Wednesday, June 26, 2019

Eric Burdon & War - Love Is All Around

An odd collection of live tracks and what sound like cuts from the two Eric Burdon and War albums released at the turn of the '70s, 1976's LOVE IS ALL AROUND was probably a contractual obligation album. That said, it's a pretty terrific collection of long, loose War jams, which sound marvelous. Limber rhythms and dead-on horn and harmonica accents made this L.A. band one of the premier funk outfits of the '70s. Unfortunately, as was usually the case with Eric Burdon and War, their free-flowing funkiness and his more constricted, blues-based singing style don't always mesh as well as they might, as on the slightly awkward verses of the title track. But when War opens up and lets loose, it's hard to imagine a better band. -

The album opens with a funky (War exists, of course, as one of the most naturally funky collections of instrumental artists on the planet) rock track originally laid down in 1970, 'Love Is All Around'... not to be confused with the 1960's Troggs hit that prevented the latter from being a one-trick pony. Two other tracks are also drawn from 1970, 'Magic Mountain', which premiered as the flip side of the band's sole hit single, 'Spill the Wine', which rose to #3 on the national charts in July of that year. It's also one of the more interesting tracks, producing a unique psychedelic sound by mixing slow-tempo horns with a fast tempo piano melody and rhythm track. The lyrics continue 'Spill the Wine's' theme, offering such high-minded considerations as, "We're goin' high, high, high... never comin' down". 'A Day In the Life' follows, a daring eleven minute plus cover of The Beatle's epic finish to their most epic album. An organ replaces the piano foundation for the song, and while some horn and electric lead guitar add some unique flourishes, the song comes off a bit "lounge-y" in comparison to the original. A studio version of the cover is also offered on 'Black Man's Burdon'. The closing track, a ten minute plus rendition of The Rolling Stone's 'Paint It Black' comes off much stronger, featuring a driving beat, an unbelievably rocking bridge, and those familiar lyrics over an unfamiliar instrumental construct. The track was recorded live in 1969 in L.A., and offers an interesting contrast to versions by The Stones and West, Bruce and Laing. Two other tracks sum up the disc, a six and one-half minute take on the oft-covered classic 'Tobacco Road', given (of course) a funk/jazz treatment, and an eleven minute plus, Eric Burdon composed blues track titled 'Home Dream', spiced up with a jazzy sax and conga bridge. - by Don Schmittdiel,

Artist: Eric Burdon & War
Album: Love Is All Around
Year: 1976 (recorded 1969-1970)
Label: Avenue Records (1993)
Runtime: 43:46

1.  Love Is All Around (Papa Dee Allen/Harold Brown/B.B. Dickerson/Lonnie Jordan/Charles Miller/Howard Scott) 4:14
2.  Tobacco Road (John D. Loudermilk) 6:36
3.  Home Dream (Eric Burdon) 7:15
4.  Magic Mountain (Papa Dee Allen/Harold Brown/B.B. Dickerson/Lonnie Jordan/Charles Miller/Howard Scott) 4:22
5.  A Day In The Life (John Lennon/Paul McCartney) 11:06
6.  Medley: Paint It Black - Black On Black In Black - Paint It Black - Laurel & Hardy - Black Bird (Mick Jagger/Keith Richards) 10:10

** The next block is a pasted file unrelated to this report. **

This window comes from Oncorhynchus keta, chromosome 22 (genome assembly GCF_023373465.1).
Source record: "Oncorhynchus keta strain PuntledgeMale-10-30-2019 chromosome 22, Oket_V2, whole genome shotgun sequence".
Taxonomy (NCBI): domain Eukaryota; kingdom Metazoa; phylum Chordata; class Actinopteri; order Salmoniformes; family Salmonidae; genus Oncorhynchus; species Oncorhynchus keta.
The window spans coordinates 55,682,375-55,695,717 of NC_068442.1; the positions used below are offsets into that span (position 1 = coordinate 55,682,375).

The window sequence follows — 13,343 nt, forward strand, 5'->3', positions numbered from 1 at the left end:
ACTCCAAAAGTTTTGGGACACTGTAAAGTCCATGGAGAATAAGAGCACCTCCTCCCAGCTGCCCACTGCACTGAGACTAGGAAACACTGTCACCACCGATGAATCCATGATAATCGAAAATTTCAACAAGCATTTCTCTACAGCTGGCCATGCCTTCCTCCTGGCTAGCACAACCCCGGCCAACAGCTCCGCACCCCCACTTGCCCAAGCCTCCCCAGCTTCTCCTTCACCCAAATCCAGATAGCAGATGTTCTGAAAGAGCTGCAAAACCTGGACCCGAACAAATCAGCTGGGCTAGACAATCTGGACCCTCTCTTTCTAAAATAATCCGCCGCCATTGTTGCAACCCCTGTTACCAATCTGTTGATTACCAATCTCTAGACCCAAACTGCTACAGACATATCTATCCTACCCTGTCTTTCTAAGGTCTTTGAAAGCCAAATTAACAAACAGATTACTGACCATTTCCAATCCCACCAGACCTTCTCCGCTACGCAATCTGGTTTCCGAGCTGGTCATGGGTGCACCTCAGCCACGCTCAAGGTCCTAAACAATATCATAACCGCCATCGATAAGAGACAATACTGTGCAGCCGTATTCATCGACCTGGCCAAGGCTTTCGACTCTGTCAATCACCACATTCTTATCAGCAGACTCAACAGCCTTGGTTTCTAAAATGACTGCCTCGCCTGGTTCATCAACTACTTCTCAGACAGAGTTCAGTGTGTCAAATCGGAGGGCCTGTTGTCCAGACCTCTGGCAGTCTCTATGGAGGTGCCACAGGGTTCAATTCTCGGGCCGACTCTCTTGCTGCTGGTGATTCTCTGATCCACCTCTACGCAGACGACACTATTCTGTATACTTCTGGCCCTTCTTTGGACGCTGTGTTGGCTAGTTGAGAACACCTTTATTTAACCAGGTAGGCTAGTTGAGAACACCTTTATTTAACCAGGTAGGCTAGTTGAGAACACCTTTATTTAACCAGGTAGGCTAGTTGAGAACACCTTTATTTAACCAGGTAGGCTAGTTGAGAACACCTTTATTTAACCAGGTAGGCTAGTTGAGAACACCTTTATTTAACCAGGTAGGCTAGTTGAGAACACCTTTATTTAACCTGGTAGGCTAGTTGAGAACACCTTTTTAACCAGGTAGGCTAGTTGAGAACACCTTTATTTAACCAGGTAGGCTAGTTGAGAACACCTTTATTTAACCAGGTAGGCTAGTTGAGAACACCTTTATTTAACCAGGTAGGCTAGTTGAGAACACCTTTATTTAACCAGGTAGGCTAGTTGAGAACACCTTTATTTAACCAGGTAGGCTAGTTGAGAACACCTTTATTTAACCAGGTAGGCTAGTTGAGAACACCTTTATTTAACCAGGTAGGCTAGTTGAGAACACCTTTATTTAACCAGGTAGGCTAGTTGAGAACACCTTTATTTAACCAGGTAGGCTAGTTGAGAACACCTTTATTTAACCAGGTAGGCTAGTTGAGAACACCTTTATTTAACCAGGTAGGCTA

Eric Burdon (Vocals, Percussion)
Papa Dee Allen (Conga, Bongos, Percussion, Backing Vocals)
Harold Brown (Drums, Percussion,Backing Vocals)
B.B. Dickerson (Bass Guitar, Backing Vocals)
Lonnie Jordan (Organ, Piano, Backing Vocals)
Charles Miller (Tenor Saxophone, Baritone Saxophone, Alto Saxophones, Percussion, Flute, Backing Vocals)
Howard Scott (Guitar, Backing Vocals)

Monday, June 10, 2019

Eddie Harris - E.H. In The U.K.

Following the hip strategy of the time, Eddie Harris flew to London to mix it up with some of Britain's most in-demand rockers -- including guitarists Jeff Beck and Albert Lee, pianist Stevie Winwood and drummer Alan White -- on this LP. Truthfully, though, most of the results aren't too different from what Harris had been recording at home at the time, with only a hint of a rock edge. If anything, the workmanlike Brits are too much on their best behavior -- Beck plays with restraint and taste while Lee is jazzier and a bit flashier -- making Harris seem like a wild man by comparison. The most entertaining tune is an EH-patented funkster "Wait a Little Longer," which develops a head of steam and escalates into a freeform brawl, but the designated free workout "Conversations of Everything and Nothing," give or take a few stimulating passages, wanders uncontrollably. - by Richard S. Ginell, AMG

Artist: Eddie Harris
Album. E.H. in the U.K.
Year: 1973
Label: Atlantic Records (24bit remastered, 2013)
Runtime: 43:17

1.  Baby (Eddie Harris) 6:45
2.  Wait A Little Longer (Eddie Harris) 4:12
3.  He's Island Man (Eddie Harris) 2:25
4.  I've Tried Everything (Eddie Harris) 8:13
5.  I Waited For You (Charles Stepney) 5:48
6.  Conversations Of Everything And Nothing (Eddie Harris) 15:54

Eddie Harris (Electric Saxophone, Electric Trumpet, Vocals, Piano)
Albert Lee (Guitar)
Alan White (Drums) - 1,2,5,6
Stevie Winwood (Electric Piano) - 3-6
Raymond Burrell (Bass Guitar) - 1-3
Zoot Money (Piano, Electric Piano) - 1,2
Neil Hubbard (Guitar) - 1,2
Lofty Amao (Congas) - 3,4
Ian Pace (Drums) - 3,4
Jeff Beck (Guitar) - 3,4
Rick Grech (Bass Guitar) - 4
Chris Squire (Bass Guitar) - 5,6
Tony Kaye (Synthesizer) - 5,6


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